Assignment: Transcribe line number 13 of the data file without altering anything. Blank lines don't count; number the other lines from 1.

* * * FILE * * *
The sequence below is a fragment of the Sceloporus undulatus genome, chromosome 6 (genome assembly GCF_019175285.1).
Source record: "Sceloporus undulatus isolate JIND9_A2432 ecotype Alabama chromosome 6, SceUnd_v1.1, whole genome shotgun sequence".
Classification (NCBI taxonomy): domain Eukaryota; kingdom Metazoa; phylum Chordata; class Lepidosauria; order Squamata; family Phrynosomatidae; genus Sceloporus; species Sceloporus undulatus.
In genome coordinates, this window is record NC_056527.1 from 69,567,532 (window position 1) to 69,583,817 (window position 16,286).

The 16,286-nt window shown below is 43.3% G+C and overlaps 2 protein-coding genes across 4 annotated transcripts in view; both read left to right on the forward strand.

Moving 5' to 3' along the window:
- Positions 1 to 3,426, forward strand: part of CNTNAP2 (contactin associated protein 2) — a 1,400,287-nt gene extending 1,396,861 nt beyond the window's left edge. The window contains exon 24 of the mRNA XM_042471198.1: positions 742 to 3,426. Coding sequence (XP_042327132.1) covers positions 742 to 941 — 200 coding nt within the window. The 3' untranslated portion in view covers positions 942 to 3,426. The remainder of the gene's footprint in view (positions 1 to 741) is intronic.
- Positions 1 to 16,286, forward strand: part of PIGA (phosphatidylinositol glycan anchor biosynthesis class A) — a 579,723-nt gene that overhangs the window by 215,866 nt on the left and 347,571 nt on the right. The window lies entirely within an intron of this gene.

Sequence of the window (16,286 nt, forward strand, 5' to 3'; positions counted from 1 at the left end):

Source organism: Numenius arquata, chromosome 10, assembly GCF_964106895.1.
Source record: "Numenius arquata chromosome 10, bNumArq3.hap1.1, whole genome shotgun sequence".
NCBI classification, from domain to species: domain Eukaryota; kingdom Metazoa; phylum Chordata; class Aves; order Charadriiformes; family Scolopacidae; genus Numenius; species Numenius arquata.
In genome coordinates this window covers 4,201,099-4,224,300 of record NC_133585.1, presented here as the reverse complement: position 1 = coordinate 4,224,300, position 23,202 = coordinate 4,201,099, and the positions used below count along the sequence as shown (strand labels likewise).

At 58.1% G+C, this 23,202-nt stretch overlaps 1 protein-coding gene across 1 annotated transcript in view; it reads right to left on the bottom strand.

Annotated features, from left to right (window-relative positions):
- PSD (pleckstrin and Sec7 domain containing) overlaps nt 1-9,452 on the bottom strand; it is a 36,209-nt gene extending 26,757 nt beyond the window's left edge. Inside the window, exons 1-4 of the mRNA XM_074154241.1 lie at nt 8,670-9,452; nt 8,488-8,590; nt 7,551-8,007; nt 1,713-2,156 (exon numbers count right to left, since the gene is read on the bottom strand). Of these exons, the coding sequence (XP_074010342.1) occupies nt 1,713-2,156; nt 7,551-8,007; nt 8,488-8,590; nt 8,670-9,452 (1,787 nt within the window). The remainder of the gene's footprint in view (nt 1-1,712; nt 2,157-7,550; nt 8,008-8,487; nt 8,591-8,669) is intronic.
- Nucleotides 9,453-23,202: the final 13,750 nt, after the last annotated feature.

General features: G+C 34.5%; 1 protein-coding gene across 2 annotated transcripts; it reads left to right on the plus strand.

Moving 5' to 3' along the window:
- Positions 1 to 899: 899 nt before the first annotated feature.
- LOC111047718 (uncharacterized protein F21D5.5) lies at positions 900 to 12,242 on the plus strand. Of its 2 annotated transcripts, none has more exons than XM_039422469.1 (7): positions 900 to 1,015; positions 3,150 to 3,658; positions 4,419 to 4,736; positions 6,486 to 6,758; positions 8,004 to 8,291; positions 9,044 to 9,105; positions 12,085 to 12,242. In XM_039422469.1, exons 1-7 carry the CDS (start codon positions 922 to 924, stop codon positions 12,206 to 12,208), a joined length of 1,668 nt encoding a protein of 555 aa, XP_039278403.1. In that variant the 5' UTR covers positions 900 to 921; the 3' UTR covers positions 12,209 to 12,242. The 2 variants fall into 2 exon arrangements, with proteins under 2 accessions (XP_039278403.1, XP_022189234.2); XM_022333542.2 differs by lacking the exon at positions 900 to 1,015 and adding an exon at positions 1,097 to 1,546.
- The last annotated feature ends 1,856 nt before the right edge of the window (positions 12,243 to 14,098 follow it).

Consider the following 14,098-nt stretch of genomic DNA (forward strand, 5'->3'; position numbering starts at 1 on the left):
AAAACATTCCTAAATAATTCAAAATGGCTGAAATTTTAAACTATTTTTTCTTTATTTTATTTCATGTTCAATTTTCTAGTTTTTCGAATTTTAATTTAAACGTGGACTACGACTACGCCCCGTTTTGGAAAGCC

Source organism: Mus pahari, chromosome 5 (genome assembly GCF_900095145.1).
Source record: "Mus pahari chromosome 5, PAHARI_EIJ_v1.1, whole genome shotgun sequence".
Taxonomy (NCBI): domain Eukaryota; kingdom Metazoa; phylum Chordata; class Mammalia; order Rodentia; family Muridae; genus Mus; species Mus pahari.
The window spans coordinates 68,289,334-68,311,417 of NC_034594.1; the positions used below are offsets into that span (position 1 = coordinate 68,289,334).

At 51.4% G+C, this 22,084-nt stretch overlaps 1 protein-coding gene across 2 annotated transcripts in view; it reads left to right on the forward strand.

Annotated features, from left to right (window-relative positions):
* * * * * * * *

In genome coordinates this window covers 4,201,099-4,224,300 of record NC_133585.1, presented here as the reverse complement: position 1 = coordinate 4,224,300, position 23,202 = coordinate 4,201,099, and the positions used below count along the sequence as shown (strand labels likewise).